Readers want our pages to look very much like pages they have seen before. Why? This is because they themselves have a tough job to do, and they need all the help they can get from us.

Wednesday, December 14, 2011

Thought for the Day

Do dialogue-let's say-between a hobo and a high-class hooker, then between an am­bulance chaser and a guy who sells scorecards at the ballpark-let's say-about the meaning of money. Between pints, get the arch of the dart down pat. Shoot foul shots day in and rim out. Pick a sentence at random from a randomly selected book, and another from another volume also chosen by chance; then write a paragraph which will be a reasonable bridge between them. And it does get easier to do what you have done, sing what you've so often sung; it gets so easy, sometimes, that what was once a challenge passes over into thoughtless routine. So the bar must be raised a few notches, one's handicap increased, the stakes trebled, tie both hands behind your back. Refuse the blindfold, refuse the final cigarette, refuse the proffered pizza. Do dialogue in dialect: a Welshman and a Scot arguing about an onion. Hardest of all: start over. ~ WILLIAM H. GASS

Tuesday, December 13, 2011

Book Christmas Trees
all the rage this season...to show love and support of books, book sellers, and publishers
If you want help in creating your own, here's some info
Photo by Patricia Pultorak

 Thought for the Day:
"Remember yourself, from the days when you were younger and rougher and wilder, more scrawl than straight line. Remember all of yourself, the flaws and faults as well as the many strengths. Carl Jung once said, "If people can be educated to see the lowly side of their own natures, it may be hoped that they will also learn to understand and to love their fellow men better. A little less hypocrisy and a little more tolerance toward oneself can only have good results in respect for our neighbors, for we are all too prone to transfer to our fellows the injustice and violence we inflict upon our own natures." ~ Anna Quindlen
commencement speech at Mount Holyoke College

Monday, December 12, 2011

A Reader's Advice to Writers: skip the scenery
Laura Miller the book critic at Salon.com penned this column a while ago, but the advice still rings true. It seems that her advice boils down to "trust the reader."  She begins:
"Recently, I was asked to speak to a class of writing students on what critics look for in debut novels. After canvassing my colleagues, I had a few answers — a distinctive voice, an interesting perspective, strong writing and so on — but they didn’t seem especially helpful. Presumably, every writer already starts out with the most distinctive voice and interesting perspective he or she can conjure. How about telling them what to avoid instead?

By far the most common gripe from readers was too much description, particularly environmental description — that is, of landscape, weather and interiors. This complaint struck me as especially pertinent because at that very moment I was trying to decide whether or not to recommend Tea Obreht’s “The Tiger’s Wife” in our weekly book column, What to Read. Obreht, recently named one of the New Yorker’s 20 best writers under 40, is undeniably talented, and the novel has much to recommend it. Yet no sooner does Obreht’s narrative work up a little momentum or present a masterful scene than it hits a patch of long, dozy paragraphs filled with way too much detail about the scenery."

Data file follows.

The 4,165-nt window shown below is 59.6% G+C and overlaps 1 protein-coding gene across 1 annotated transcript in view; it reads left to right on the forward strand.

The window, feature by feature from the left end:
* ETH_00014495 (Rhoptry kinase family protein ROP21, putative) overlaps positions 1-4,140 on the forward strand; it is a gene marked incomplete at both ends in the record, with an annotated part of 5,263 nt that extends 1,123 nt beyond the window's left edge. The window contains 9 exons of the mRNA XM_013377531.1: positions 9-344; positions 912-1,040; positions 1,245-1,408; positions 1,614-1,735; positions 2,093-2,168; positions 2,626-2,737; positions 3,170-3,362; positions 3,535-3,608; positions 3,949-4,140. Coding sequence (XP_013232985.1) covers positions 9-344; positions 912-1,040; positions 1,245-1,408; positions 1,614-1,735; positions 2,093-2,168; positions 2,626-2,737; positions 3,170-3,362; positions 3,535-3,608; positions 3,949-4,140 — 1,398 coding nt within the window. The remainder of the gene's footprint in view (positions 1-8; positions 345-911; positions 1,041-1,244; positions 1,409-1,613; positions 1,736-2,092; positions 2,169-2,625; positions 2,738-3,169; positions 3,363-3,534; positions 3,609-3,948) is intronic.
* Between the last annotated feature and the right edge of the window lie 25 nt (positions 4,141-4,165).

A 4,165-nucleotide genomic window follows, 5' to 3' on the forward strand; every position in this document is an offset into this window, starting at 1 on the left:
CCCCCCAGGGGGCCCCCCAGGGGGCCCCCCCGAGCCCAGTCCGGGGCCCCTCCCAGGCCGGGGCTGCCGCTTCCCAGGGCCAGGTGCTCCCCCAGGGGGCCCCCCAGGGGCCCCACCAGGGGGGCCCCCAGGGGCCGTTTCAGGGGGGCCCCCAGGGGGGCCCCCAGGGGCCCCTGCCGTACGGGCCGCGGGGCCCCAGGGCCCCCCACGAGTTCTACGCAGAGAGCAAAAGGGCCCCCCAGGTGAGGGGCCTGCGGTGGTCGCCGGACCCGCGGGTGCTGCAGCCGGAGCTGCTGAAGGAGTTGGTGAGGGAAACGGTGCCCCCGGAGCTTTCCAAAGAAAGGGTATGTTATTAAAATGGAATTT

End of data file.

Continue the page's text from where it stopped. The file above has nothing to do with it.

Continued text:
And here is Miller's first column with solid advice for writers which includes:
1. Make your main character want something. Writers tend to be introverted observers who equate reflection with insight and depth, yet a fictional character who does nothing but witness and contemplate is at best annoying and at worst, dull. There’s a reason why Nick Carraway is the narrator of “The Great Gatsby” while Gatsby himself is the protagonist. Desire is the engine that drives both life and narrative.

Sunday, December 11, 2011

The Writer List: Favorite fictional characters
By Arthur Plotnik, Laura Miller, William Kowalski, Jessica Page Morrell
From Jane Eyre to Harry “Rabbit” Angstrom, four accomplished writers weigh in on the skillfully imagined people who refuse to fade away in their memories. How do your choices compare?

If you're not a subscriber, go out and buy a copy of the January The Writer--it's a great issue.
Meanwhile, keep writing, keep dreaming, have heart

Thursday, December 08, 2011

Making It In Tough & Changing Times
Mini-Writing Conference
January 28, 2012
Portland, Oregon

At last, a practical one-day conference filled with just the information that you need to propel your writing career to the next level and muscle your way to publication.  We’ll cover everything from creating potent sentences and writing irresistible query letters that capture attention, to writing killer openers and making it as a writer in a media-saturated world. 
Details at my website
Keynote speaker: Christina Katz
The Prosperous Writer: Tips For Navigating The Gig Economy

Tuesday, December 06, 2011

Quick Take: When there isn’t enough character development in a story, especially when a character lacks a back story, a reader feels ill at ease in the story. The emotional needs of your characters should drive the story. Is your character after recognition, redemption, justice? Is he or she emotionally scarred? Especially vulnerable in certain circumstances? These motivations and needs will stem from back story.